RE: [asa] SC Morris piece "Darwin was right. Up to a point."

From: Dehler, Bernie <bernie.dehler@intel.com>
Date: Thu Aug 20 2009 - 20:29:16 EDT

Does option 3 imply that we should easily find life on other planets too, since life isn't all that special (unlikely)? Seems like 1 and 3 may be able to make a prediction regarding finding life outside our planet.

...Bernie

-----Original Message-----
From: asa-owner@lists.calvin.edu [mailto:asa-owner@lists.calvin.edu] On Behalf Of Nucacids
Sent: Thursday, August 20, 2009 3:43 PM
To: Austerberry, Charles; asa@lists.calvin.edu
Subject: Re: [asa] SC Morris piece "Darwin was right. Up to a point."

Here is a short paper that would seem very relevant to this topic: "How much
of protein sequence space has been explored by life on Earth?"

http://rsif.royalsocietypublishing.org/content/5/25/953.full

Let me quote the short discussion:

"Protein sequence space is often viewed as a limitless desert of maladjusted
sequences with only a few oases of working sequences linked by narrow
pathways (Axe 2000, 2004). The navigation over this space by natural
selection is difficult and could take many different routes thus resulting
in organisms with largely different protein compositions. This idea of
contingency, if taken at the level of species, led Gould to suggest that if
one was to rerun the 'tape of life' then evolution would take a totally
different path and we, as a species, would only appear as a highly
improbable accident (Gould 1991; Luisi 2003; de Duve 2007a,b). However, if
there is any merit to our simple calculation then protein sequence analysis
provides no support for the idea of contingency at a molecular level and it
provides strong support for the ideas of convergence (Conway Morris 2000,
2004; Dawkins 2005; Vermeij 2006; de Duve 2007a,b). If one was to rerun the
tape, then the protein composition of organisms would be similar. Our
calculation removes the almost impossibly unrealistic pressure on natural
selection to navigate through protein sequence space avoiding the vast
number of functionless sequences by simply indicating that most sequences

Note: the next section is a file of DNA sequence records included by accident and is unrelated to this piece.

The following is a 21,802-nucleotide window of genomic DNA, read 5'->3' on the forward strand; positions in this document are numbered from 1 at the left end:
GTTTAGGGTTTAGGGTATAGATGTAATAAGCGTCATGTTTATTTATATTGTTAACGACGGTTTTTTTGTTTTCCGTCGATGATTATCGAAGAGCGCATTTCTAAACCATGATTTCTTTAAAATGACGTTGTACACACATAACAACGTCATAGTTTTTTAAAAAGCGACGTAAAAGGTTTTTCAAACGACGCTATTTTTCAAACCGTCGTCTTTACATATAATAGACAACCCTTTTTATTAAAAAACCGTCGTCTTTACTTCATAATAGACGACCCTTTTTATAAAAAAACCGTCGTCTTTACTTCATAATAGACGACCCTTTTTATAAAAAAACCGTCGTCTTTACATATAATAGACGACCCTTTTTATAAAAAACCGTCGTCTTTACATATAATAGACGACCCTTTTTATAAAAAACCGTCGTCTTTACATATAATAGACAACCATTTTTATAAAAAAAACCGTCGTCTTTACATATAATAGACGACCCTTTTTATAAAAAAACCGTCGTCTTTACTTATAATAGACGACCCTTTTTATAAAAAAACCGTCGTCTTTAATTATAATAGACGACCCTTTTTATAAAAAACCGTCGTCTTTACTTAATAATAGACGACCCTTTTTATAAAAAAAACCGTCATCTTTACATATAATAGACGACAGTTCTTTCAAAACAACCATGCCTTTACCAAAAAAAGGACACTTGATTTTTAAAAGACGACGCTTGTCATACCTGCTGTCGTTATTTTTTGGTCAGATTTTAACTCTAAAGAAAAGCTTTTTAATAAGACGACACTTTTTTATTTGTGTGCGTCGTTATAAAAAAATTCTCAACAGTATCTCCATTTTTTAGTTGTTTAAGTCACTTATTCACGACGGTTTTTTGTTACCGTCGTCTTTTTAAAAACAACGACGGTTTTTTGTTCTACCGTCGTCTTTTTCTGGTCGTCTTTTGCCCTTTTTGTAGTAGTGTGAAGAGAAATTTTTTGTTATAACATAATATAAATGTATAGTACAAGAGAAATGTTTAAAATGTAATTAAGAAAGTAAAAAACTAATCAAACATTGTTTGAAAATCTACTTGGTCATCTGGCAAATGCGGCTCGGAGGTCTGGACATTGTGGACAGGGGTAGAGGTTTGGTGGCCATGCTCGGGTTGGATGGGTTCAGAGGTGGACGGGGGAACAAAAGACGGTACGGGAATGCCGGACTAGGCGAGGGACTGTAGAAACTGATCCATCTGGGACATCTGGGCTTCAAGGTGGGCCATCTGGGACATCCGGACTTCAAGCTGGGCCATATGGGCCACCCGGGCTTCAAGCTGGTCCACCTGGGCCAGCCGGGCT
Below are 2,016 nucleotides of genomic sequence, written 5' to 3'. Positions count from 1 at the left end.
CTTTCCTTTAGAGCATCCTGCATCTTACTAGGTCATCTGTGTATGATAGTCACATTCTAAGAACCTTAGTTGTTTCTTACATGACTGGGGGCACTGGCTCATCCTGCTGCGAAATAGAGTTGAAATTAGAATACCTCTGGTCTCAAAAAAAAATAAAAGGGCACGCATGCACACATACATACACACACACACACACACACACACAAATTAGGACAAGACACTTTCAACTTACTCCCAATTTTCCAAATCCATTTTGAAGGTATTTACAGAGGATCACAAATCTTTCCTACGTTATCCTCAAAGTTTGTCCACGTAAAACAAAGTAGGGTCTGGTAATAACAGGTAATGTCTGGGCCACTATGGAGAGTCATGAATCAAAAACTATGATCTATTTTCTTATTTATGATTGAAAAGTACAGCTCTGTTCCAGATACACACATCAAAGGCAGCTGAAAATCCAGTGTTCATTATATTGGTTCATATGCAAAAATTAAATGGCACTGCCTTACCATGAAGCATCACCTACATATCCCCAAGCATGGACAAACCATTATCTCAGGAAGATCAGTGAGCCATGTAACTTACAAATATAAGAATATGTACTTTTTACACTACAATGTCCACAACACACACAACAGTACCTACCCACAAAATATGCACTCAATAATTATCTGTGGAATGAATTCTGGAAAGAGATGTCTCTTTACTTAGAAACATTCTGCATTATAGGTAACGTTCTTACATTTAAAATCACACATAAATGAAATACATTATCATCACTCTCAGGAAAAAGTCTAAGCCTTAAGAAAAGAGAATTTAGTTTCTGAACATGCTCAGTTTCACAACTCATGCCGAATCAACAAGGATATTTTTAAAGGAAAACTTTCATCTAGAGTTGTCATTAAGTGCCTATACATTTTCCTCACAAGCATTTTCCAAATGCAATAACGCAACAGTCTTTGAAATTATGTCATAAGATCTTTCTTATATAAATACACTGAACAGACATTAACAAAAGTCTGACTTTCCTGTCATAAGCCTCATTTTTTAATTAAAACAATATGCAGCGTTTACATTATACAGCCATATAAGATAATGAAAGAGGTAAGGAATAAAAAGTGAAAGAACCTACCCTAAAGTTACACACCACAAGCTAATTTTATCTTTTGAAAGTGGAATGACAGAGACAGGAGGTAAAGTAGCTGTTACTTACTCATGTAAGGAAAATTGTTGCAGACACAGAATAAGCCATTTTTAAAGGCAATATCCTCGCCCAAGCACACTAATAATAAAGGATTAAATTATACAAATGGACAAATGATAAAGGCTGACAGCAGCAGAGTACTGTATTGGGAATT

have been tried are useful in some way, and that there are many possible
routes to obtain proteins with desirable functions (Nagano et al. 2002;
Anantharaman et al. 2003; Holliday et al. 2007).

Finally, we conclude that the number 20100 and similar large numbers (e.g.
Salisbury 1969; Maynard Smith 1970; Mandecki 1998; Luisi 2003; Carrier 2004;
de Duve 2005) are simply 'straw men' advanced to initiate discussion in the
same spirit as the 'Levinthal paradox' of protein folding rates (Levinthal
1969; Zwanzig et al. 1992). 20100 is now no more useful than the approximate
2101?834?097 books present in Borges' (1999) fantastical 'Library of Babel'
and has no connection with the real world of amino acids and proteins.
Hence, we hope that our calculation will also rule out any possible use of
this big numbers 'game' to provide justification for postulating divine
intervention (Bradley 2004; Dembski 2004)."

It would thus seem we have three basic positions that can be represented in
the following crude formulations (using human origins as an illustrative
example):

1. Human life was so unlikely that natural causes cannot account for it (DI
view).

2. Human life was very unlikely, but not so unlikely that natural causes
cannot account for it ("Darwinist" view).

3. Human life was not unlikely (SCM view).

1 and 2 would unite against 3 in denying that human life was likely (both
play the "big numbers game"). 2 and 3 would unite against 1 in maintaining
natural causes are not insufficient. 1 and 3 cannot unite against 2 on the
basis of these positions as stated.

And there ya go.

Mike

----- Original Message -----
From: "Austerberry, Charles" <cfauster@creighton.edu>
To: <asa@lists.calvin.edu>
Sent: Thursday, August 20, 2009 12:42 PM
Subject: [asa] SC Morris piece "Darwin was right. Up to a point."

>
> The BioLogos blog (Science and the Sacred) on BeliefNet recently
> highlighted
> this article by Simon Conway Morris from last February that I had missed:
>
> http://www.guardian.co.uk/global/2009/feb/12/simon-conway-morris-darwin
>
> The comments posted below the article were overwhelmingly negative.
>
> Seems to me that Simon Conway Morris was simply stating that there are
> unsolved mysteries (such as evolutionary convergence, and human minds)
> that
> random mutation plus natural selection alone cannot explain. He also
> implies that such things as minds and direction in evolution are
> consistent
> (expected) with theism but perhaps not with atheism.
>
> It might seem that Morris concludes the article (with the bit about the
> coffin marked Atheism) by saying that the existence of minds and of
> convergence in evolution prove the existence of God. But the image of
> Darwinian evolution as God's "search engine" does not seem to match up
> with
> standard apologetic intelligent design-based proposals.
>
> From this short piece I can't tell if Morris thinks the search engine is
> guided, or the "possibility space" being searched is designed, or neither.
>
> Perhaps Morris is mostly just trying to refute simplistic (New?) Atheist
> arguments such as "No Gaps, so No God" and "Random, so No God".
>
> Anyway, I like his emphasis on unsolved questions and mysteries.
>
> Cheers!
>
> Chuck Austerberry
> -------
>
>
> To unsubscribe, send a message to majordomo@calvin.edu with
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Received on Thu Aug 20 20:30:19 2009

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